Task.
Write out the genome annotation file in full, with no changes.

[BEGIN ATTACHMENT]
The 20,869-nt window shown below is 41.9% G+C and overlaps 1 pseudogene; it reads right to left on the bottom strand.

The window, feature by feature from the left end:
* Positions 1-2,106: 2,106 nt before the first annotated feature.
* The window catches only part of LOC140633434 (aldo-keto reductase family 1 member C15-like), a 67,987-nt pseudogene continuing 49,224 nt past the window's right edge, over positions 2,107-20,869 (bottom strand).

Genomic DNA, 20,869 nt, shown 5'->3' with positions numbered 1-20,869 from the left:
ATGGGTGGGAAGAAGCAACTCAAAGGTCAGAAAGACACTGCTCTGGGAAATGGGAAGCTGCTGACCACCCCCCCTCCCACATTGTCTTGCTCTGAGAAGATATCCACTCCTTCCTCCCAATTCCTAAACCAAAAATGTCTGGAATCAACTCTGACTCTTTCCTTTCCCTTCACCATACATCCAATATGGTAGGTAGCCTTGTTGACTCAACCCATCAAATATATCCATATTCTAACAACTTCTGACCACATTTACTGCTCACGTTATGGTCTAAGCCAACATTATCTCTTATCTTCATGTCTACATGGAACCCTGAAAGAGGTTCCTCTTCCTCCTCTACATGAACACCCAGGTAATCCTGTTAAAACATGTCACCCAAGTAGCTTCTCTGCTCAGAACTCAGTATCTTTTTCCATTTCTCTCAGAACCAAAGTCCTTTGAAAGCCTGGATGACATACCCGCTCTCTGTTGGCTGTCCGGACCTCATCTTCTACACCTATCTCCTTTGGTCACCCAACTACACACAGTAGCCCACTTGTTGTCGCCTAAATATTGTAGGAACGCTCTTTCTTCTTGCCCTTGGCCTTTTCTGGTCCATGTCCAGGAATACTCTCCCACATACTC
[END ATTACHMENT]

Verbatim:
The 20,869-nt window shown below is 41.9% G+C and overlaps 1 pseudogene; it reads right to left on the bottom strand.

The window, feature by feature from the left end:
* Positions 1-2,106: 2,106 nt before the first annotated feature.
* The window catches only part of LOC140633434 (aldo-keto reductase family 1 member C15-like), a 67,987-nt pseudogene continuing 49,224 nt past the window's right edge, over positions 2,107-20,869 (bottom strand).

Genomic DNA, 20,869 nt, shown 5'->3' with positions numbered 1-20,869 from the left:
ATGGGTGGGAAGAAGCAACTCAAAGGTCAGAAAGACACTGCTCTGGGAAATGGGAAGCTGCTGACCACCCCCCCTCCCACATTGTCTTGCTCTGAGAAGATATCCACTCCTTCCTCCCAATTCCTAAACCAAAAATGTCTGGAATCAACTCTGACTCTTTCCTTTCCCTTCACCATACATCCAATATGGTAGGTAGCCTTGTTGACTCAACCCATCAAATATATCCATATTCTAACAACTTCTGACCACATTTACTGCTCACGTTATGGTCTAAGCCAACATTATCTCTTATCTTCATGTCTACATGGAACCCTGAAAGAGGTTCCTCTTCCTCCTCTACATGAACACCCAGGTAATCCTGTTAAAACATGTCACCCAAGTAGCTTCTCTGCTCAGAACTCAGTATCTTTTTCCATTTCTCTCAGAACCAAAGTCCTTTGAAAGCCTGGATGACATACCCGCTCTCTGTTGGCTGTCCGGACCTCATCTTCTACACCTATCTCCTTTGGTCACCCAACTACACACAGTAGCCCACTTGTTGTCGCCTAAATATTGTAGGAACGCTCTTTCTTCTTGCCCTTGGCCTTTTCTGGTCCATGTCCAGGAATACTCTCCCACATACTC